In this thesis it is argued that the use and design of computer artefacts can be fruitfully studied by focusing on use problems and design contradictions, defined as problems and contradictions in relation to organisational improvements planned by the IT-practitioner. The position taken in this thesis is that the important thing with computer artefacts and systems design is their contributions to human organisations at large. The purpose is to contribute to the design of contributing computer artefacts by studying, first, use problems and design contradictions, and second, the importance of IT-perspectives held by the practitioner. That is, the practitioner's tacit assumptions about what computers really are.
Based on Action Science three case studies are made. What was found in these cases were use problems such as context dependency, discriminating information systems, misinterpretations and misuse. Among design contradictions were observed narrow design domains, unimaginative and pointless staff trainings, too fixed positions concerning goals and problems, and an assumption concerning relevant knowledge that effectively was excluding important knowledge related to the organisation at large. In all of these cases a tool perspective was interpreted as the dominating IT-perspective.
In order to find out whether or not a tool perspective can be regarded as causing the use problems and design contradictions observed, the thesis examines this IT-perspective more closely. The conclusion made from this examination is that the tool perspective can be causing the problems and contradictions observed.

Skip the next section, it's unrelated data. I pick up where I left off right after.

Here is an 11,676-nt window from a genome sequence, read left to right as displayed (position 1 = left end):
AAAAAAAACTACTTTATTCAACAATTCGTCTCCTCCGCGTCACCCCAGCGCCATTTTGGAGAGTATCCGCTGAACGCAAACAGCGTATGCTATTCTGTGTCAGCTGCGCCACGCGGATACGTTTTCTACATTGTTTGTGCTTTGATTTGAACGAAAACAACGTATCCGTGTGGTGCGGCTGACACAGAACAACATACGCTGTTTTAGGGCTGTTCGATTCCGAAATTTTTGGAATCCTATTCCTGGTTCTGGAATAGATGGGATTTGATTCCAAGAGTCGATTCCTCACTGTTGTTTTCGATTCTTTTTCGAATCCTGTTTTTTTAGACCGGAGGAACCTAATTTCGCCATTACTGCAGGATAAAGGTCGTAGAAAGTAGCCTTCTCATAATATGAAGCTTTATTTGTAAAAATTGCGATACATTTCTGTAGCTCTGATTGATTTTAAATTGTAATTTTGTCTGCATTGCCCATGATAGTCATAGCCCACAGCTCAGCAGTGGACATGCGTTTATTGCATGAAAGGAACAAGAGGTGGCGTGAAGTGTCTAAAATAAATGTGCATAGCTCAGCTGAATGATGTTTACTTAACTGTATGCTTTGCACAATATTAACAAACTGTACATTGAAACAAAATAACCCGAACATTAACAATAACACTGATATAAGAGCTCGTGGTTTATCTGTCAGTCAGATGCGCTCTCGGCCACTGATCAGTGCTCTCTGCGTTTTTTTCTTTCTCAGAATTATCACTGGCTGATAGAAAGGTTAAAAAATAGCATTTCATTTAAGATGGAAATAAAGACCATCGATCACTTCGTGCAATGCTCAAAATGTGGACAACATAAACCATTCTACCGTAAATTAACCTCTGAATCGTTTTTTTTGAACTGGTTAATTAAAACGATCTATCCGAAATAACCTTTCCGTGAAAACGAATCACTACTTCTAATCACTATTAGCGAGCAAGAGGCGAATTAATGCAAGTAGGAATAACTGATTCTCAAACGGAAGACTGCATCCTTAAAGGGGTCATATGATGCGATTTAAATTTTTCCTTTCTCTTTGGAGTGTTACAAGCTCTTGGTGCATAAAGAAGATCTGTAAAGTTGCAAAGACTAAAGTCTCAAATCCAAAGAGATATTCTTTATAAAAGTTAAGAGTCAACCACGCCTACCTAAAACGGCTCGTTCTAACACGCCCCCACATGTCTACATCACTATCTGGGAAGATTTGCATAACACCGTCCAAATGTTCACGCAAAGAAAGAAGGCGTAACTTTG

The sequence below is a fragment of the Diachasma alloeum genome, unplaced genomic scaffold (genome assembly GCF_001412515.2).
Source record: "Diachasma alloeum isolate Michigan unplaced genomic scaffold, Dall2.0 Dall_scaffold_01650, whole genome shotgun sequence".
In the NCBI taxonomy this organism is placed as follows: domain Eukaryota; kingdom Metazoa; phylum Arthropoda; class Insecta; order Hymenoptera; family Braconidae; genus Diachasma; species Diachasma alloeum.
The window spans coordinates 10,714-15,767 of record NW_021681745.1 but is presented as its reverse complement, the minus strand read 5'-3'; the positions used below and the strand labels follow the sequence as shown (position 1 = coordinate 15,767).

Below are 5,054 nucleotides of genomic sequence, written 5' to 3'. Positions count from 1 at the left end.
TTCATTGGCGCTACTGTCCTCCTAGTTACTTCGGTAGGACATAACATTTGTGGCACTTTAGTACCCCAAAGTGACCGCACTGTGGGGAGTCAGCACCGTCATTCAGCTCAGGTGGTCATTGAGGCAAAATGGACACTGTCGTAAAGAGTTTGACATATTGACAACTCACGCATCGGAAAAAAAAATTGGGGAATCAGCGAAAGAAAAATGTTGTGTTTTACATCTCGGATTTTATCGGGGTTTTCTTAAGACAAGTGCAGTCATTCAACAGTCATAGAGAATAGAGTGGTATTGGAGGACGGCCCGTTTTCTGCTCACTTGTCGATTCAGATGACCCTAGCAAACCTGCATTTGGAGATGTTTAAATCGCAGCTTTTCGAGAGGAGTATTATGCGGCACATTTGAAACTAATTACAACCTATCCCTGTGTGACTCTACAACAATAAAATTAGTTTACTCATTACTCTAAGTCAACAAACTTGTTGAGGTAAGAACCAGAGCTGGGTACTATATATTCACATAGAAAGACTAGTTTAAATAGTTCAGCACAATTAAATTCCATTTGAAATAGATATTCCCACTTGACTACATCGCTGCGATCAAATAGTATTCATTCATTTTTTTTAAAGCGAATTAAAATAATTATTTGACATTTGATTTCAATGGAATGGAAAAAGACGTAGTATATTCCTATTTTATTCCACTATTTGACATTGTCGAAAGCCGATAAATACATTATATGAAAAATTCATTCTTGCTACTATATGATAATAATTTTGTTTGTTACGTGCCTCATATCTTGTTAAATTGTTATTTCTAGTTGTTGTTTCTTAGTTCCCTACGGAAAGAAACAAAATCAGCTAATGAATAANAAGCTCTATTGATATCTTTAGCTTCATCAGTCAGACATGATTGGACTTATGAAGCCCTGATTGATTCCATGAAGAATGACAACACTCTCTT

In an attempt to formulate an alternative to this tool perspective theoretical studies into systems thinking and reflective practice were made, ending up in a framework labeled contextual IT-understanding. It is a framework built on principles such as a systems view, purposefulness, product-producer perspective, and constructivism. It is also built on assumptions such as that practitioners have a capacity to make sense out of a situation that initially makes no sense, that their actions are formed through a reflective conversation with the materials of the situation, that design is a matter of reflection, both in and on the actual action, and that in training it is important to make the trainee start to reflect on the tacit assumptions guiding her actions.
According to a contextual IT-understanding an information system is a systemic and culturally dynamic artefact and as such, an artefact that will serve certain interests at the expense of others, will be ambiguous, will be misinterpreted, will be misused, etcetera. An information system should also be considered as part of a larger value creating process under the constant influence of a tacit dimension, implying that the relation between an information system and organisational improvements is not causal, that a lot of important design will take place in use, etcetera. More radically though, every information system can be seen as having a tacit dimension acting like an intellectual superstructure, and this tacit dimension can be fruitfully utilized in design.
On the overall level a conclusion is drawn that both researchers and practitioners should emphasis the IT-perspectives held by IT-practitioners and the tacit dimensions influencing practice.
Umeå: Umeå universitet , 1997. , 212 p.
Design and use studies, pragmatism, action science, IT-perspectives, competence, information systems